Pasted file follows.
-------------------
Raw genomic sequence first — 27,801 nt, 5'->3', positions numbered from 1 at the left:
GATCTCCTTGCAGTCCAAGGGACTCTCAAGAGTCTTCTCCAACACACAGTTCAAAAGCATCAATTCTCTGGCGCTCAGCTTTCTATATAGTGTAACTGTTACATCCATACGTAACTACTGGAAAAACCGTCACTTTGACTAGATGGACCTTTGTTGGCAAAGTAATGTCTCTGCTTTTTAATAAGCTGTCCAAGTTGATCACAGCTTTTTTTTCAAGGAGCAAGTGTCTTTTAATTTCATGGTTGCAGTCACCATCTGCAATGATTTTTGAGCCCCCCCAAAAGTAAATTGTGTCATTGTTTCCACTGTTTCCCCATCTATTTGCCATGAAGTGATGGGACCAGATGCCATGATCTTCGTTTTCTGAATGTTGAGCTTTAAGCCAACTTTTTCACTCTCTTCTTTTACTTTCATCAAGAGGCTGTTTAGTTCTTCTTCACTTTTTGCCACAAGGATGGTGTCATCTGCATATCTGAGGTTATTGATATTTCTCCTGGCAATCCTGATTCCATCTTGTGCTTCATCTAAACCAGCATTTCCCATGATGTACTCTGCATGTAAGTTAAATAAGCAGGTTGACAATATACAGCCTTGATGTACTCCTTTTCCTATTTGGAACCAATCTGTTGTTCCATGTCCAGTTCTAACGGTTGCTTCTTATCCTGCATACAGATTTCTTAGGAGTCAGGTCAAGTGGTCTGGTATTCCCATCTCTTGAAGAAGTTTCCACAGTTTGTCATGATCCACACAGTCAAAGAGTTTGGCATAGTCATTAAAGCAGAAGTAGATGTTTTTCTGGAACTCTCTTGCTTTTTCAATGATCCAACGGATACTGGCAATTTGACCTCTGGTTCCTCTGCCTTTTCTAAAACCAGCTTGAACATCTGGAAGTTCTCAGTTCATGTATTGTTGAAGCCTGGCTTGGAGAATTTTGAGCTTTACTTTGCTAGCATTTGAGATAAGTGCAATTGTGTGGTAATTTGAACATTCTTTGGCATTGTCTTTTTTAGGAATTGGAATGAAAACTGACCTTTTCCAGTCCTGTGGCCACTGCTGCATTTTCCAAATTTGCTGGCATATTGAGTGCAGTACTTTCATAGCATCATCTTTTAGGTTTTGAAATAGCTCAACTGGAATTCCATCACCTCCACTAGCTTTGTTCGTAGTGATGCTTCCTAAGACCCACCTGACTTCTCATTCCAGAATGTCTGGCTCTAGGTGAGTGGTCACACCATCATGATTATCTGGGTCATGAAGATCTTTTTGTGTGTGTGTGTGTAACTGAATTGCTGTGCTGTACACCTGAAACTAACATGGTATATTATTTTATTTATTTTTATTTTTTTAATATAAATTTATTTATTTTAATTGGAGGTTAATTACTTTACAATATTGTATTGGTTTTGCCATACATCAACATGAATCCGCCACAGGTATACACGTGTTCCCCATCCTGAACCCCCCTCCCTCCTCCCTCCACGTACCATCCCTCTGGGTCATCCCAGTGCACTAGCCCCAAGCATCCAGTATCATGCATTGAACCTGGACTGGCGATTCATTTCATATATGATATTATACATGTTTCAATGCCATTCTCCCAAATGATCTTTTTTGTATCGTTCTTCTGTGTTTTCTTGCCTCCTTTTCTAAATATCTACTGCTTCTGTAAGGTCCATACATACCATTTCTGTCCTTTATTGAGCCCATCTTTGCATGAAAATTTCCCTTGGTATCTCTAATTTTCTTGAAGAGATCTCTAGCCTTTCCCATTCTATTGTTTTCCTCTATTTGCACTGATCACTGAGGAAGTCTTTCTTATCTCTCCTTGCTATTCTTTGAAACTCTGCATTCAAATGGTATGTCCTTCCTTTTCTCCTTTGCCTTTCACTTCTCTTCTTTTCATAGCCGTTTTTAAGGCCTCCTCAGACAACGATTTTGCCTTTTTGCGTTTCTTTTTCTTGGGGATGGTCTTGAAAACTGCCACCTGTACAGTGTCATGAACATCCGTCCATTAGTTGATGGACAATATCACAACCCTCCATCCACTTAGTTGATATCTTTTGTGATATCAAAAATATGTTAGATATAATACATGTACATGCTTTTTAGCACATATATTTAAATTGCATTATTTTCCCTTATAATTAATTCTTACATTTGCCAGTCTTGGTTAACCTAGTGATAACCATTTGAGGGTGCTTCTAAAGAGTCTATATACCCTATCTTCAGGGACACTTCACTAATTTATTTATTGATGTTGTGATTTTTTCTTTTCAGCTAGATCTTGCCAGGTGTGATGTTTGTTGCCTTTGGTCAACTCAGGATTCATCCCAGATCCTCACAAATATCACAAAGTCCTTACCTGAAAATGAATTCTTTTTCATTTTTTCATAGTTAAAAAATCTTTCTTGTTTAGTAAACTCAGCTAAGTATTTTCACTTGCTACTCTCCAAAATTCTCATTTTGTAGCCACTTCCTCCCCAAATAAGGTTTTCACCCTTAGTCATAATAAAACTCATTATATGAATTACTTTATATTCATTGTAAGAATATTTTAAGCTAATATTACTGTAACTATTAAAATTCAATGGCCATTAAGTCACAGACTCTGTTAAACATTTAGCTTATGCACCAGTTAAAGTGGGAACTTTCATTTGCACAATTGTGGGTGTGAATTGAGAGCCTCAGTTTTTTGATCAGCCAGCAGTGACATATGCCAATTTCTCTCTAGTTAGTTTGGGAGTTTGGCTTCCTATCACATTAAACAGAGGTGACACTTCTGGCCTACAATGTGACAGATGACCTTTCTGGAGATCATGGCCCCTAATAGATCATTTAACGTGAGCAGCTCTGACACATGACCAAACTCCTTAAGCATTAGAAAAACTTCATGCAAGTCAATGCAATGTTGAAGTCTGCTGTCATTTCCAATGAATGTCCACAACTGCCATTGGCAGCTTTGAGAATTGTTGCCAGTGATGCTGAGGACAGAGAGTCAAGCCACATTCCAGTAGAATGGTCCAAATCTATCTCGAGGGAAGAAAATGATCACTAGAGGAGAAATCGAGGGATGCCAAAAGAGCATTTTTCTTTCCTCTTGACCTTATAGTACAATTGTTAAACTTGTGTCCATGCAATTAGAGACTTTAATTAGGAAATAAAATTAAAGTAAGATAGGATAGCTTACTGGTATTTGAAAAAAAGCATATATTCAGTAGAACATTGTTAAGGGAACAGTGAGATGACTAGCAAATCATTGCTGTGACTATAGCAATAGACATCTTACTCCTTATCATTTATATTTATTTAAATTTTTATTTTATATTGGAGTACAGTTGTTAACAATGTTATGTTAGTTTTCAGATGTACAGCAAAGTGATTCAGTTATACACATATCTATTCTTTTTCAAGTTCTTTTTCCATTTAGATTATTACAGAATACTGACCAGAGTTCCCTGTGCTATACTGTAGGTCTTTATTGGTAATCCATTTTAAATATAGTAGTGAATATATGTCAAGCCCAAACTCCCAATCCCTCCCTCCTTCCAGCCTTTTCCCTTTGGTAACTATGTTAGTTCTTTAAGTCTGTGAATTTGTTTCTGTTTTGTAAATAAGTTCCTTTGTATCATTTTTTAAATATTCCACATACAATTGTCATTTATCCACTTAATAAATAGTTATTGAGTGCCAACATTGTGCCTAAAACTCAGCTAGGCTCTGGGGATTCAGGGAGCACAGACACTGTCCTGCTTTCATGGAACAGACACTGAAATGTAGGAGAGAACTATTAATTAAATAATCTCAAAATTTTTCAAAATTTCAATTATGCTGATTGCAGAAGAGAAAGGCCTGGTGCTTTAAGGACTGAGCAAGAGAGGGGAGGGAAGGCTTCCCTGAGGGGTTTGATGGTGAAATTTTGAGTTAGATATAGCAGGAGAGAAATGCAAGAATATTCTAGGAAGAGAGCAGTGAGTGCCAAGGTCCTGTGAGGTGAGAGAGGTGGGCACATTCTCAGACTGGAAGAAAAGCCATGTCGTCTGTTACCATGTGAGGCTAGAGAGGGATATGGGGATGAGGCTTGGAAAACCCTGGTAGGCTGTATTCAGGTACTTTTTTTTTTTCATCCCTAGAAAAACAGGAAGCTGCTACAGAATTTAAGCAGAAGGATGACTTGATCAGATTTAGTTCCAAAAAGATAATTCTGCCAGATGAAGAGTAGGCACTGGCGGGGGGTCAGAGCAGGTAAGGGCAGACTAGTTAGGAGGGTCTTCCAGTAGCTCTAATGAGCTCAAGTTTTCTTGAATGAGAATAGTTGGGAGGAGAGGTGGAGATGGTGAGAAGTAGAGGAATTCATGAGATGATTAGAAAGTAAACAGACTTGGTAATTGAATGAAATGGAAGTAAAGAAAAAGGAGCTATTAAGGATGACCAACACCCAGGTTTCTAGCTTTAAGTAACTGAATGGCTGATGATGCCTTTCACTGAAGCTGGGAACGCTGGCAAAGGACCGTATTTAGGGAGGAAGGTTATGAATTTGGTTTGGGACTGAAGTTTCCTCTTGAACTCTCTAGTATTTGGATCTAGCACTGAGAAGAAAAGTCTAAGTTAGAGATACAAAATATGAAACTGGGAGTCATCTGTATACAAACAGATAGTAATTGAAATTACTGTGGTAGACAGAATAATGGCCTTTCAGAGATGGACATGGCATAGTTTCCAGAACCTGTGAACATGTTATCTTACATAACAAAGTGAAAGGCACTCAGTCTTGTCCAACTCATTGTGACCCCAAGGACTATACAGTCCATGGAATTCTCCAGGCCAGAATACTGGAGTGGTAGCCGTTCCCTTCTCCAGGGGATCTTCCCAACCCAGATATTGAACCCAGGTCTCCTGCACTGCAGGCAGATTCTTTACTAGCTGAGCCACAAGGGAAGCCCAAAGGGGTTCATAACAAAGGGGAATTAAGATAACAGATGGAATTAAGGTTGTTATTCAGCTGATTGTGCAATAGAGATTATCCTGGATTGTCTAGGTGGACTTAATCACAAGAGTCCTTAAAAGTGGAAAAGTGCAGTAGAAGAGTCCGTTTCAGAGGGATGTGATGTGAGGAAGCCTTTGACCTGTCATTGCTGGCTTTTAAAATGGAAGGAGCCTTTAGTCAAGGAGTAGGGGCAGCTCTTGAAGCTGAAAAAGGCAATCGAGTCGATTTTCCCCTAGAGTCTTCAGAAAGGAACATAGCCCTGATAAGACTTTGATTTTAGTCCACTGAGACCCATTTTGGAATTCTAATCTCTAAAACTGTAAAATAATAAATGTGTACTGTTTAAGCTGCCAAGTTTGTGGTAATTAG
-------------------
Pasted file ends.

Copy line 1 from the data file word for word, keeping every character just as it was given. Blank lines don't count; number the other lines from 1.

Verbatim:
Raw genomic sequence first — 27,801 nt, 5'->3', positions numbered from 1 at the left: